Another Badminton in the books, and what a week it was. From the tension and excitement of a Grand Slam attempt through to the incredible conclusion, in which we saw Jonelle Price and Classic Moet finally join the “elite club” of four-star winners, it was a non-stop, action-packed week which required everyone involved to fire on all cylinders from Tuesday until the sun set over Gloucestershire on Sunday night.

Once more unto the breach, dear friends: Lauren Kieffer and Veronica head into the prizegiving after finishing in ninth place — a fantastic finish for the Americans. Photo by Tilly Berendt.

For all our best efforts, there’s so much that we as journalists take in throughout a major competition that simply can’t make it into the write-ups — there’s space to think about, and relevance, and the swiftly diminishing braincells we find ourselves wielding as we write up the reports at the end of another 12-hour-plus day.

When dreams become reality: Foxwood High looks back at the main arena moments after completing his test and setting the ball rolling on a week that would bring owner John Rumble’s long-held aims to life. Photo by Tilly Berendt.

But it all gets under our skin — the magic of the place, the stories we hear, and the people and horses we meet through the week. EN Lead Writer Jenni Autry pioneered the idea of the reporter’s notebook a couple of months ago, and today I’d like to respectfully borrow the idea to share a little bit of my Badminton with you, and take you into the places you don’t get to see on the livestream.

Will Coleman celebrates a brilliant test with OBOS O’Reilly, before being whisked into the mixed zone for interviews. Photo by Tilly Berendt.

The collecting ring is one of those places. From our second home in the mixed zone, where we interview riders after they dismount, we can see the whole spectrum of human emotion unfold, from the conquering of fear on the way to the start box, to the joy and relief after a successful cross country round.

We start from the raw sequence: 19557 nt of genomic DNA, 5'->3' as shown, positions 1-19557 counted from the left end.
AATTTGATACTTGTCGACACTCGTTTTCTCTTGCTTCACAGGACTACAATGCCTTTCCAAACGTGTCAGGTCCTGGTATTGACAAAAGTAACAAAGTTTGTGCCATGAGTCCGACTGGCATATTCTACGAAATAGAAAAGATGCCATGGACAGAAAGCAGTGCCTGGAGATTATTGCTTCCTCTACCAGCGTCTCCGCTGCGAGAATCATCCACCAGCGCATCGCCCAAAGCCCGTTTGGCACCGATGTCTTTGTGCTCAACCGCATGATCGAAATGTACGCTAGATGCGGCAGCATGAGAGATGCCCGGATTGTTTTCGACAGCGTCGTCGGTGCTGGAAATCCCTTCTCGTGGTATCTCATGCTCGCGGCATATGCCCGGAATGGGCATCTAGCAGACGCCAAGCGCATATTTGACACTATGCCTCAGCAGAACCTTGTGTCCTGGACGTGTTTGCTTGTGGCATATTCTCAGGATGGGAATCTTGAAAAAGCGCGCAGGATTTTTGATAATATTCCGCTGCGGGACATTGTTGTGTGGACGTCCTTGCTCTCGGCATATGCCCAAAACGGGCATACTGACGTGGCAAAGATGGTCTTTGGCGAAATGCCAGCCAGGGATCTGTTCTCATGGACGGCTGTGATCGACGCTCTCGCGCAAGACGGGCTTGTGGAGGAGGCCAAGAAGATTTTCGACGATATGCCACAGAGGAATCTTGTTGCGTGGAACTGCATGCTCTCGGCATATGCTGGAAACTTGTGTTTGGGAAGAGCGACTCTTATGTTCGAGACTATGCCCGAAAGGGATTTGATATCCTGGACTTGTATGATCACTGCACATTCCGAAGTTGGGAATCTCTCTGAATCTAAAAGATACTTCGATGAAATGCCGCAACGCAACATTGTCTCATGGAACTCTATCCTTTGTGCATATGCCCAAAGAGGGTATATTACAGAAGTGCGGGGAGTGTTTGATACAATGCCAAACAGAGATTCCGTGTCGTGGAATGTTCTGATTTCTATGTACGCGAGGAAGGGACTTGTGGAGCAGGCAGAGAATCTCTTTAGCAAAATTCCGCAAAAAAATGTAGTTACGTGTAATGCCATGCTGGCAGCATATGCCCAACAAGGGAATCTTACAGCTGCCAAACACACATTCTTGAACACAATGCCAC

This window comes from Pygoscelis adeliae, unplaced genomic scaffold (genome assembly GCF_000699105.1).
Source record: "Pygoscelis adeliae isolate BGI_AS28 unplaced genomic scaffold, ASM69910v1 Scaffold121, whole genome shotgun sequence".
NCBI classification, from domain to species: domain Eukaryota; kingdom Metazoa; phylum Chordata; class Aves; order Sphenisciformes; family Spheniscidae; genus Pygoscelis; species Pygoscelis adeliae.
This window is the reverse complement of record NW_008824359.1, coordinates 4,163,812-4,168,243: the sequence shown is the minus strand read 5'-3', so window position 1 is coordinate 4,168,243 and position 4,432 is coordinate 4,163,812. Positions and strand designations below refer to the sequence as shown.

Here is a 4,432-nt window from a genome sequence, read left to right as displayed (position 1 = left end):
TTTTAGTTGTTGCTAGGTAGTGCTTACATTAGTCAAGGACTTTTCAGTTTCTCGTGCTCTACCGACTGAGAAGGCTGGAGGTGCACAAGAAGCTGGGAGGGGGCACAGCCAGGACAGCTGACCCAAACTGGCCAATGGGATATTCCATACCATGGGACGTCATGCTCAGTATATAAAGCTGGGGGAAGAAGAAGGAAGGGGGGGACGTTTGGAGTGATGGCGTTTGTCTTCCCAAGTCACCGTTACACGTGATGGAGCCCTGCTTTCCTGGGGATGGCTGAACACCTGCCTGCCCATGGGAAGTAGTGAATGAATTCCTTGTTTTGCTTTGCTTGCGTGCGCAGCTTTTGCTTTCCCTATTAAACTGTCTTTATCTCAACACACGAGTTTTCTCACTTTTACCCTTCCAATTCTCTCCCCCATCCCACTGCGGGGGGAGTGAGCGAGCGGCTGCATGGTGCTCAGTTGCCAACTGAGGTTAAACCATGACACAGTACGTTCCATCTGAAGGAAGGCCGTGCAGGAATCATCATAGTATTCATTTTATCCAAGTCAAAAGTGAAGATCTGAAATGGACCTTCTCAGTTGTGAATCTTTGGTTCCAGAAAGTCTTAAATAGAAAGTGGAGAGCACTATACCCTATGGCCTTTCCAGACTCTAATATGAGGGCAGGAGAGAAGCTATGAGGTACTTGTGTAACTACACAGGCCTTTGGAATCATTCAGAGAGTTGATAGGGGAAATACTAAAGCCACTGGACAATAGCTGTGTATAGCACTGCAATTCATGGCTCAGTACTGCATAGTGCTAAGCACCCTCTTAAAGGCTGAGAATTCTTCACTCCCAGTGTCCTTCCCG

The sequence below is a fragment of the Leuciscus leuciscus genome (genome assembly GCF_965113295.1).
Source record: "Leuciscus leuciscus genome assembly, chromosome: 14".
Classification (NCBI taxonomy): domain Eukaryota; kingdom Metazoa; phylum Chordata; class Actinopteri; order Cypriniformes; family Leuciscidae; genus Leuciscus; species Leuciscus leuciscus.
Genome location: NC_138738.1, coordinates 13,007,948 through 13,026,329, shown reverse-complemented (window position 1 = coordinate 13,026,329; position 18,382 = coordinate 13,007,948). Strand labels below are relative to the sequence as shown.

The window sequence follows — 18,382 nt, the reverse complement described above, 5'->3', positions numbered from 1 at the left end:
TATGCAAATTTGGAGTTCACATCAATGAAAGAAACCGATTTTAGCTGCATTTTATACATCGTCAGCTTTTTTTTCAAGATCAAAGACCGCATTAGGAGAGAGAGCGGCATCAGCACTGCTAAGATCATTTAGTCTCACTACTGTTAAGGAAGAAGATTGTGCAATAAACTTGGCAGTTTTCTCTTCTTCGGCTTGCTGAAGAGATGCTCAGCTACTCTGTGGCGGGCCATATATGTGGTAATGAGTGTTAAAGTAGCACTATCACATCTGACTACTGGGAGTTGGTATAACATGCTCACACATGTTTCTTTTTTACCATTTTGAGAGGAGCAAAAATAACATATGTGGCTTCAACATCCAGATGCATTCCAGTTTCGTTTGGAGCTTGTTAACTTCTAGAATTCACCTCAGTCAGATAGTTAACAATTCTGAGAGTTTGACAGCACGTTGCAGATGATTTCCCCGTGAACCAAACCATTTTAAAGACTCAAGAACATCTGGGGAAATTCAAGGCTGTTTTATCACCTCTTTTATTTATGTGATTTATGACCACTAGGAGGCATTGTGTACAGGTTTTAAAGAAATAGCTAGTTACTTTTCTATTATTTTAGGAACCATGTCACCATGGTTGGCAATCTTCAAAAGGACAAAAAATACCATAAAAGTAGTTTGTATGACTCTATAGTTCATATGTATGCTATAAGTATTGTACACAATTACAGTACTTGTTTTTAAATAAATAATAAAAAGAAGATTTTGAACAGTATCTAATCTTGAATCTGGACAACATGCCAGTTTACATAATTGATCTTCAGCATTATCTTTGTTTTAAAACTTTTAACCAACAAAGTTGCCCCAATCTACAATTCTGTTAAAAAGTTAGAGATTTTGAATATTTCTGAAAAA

Ireland’s Padraig McCarthy — the highest-placed first-timer in eighth — demonstrates the difference between heading to the start box…

…with game faces firmly in place…

… and the joy and relief of coming home from a fast clear around your first Badminton. Photos by Tilly Berendt.

They say it takes a village to raise a child, and if so, it must take a minor metropolis to produce a horse to the four-star level and have it finish one of the toughest tests of its life healthy, happy, sound and satisfied. We see just a small fraction of this when we watch a horse canter down the centreline, or clear the final fence — for every horse and rider combination, there’s an enormous and varied support team scarcely breathing as they watch their charges tackle each phase of the competition.

All hands on deck as Classic Moet finishes her lightning-fast cross country round, coming in just one second over the optimum time despite taking the long route at the Lake. Photo by Tilly Berendt.

Lesson learned: you’re only as good as the team around you, whether you’re riding around Badminton’s formidable course or clocking up the hours in front of your laptop in the media centre. A glimpse into the collecting ring saw many things: laughter, tears, enormous hugs — the proper ones, of course, the ones which leave both parties with aching ribs and silly grins — and always, without fail, an F1-calibre support crew, ready to aggressively cool horses, remove boots, offer water, and give endless praise and kisses. Grooms are often the unsung heroes of the sport, but they really are the cogs that the machine requires to function.

Freelance groom David Burton takes his charge for the week — Kirsty Short’s Cossan Lad — for a leg-stretch. Photo by Tilly Berendt.

On my end, too, a great team was key. I was lucky enough to be supported once again by top tog Nico Morgan, who snapped all the incredible photographs which accompanied my reports throughout the week and who always provides the sort of good-natured, merciless bullying that is absolutely required in a CCI4* week. I was also stabled (or tabled) with team EquiRatings, helmed by lead Numbers Nerd Diarm Byrne and ably assisted by the glamorous Nicole Brown and Georgia Patrick. We were joined by rookie event reporter Rachel Dyke of Horse&Rider magazine, who, poor soul, was thrown well into the deep end with us and kept on swimming.

Note to self: don’t save the team selfie for Sunday evening.

We laughed ourselves stupid, spent hours perfecting(?) our rider impersonations — I do a mean Michi Jung — and availed ourselves merrily of the media centre’s open bar as evening set in. As Jenni mused about the boys in one of our many overexcited WhatsApp conversations through the week: “It’s one of those things where you know you’d be SO much more productive without those goons, but you can’t imagine doing it without them.”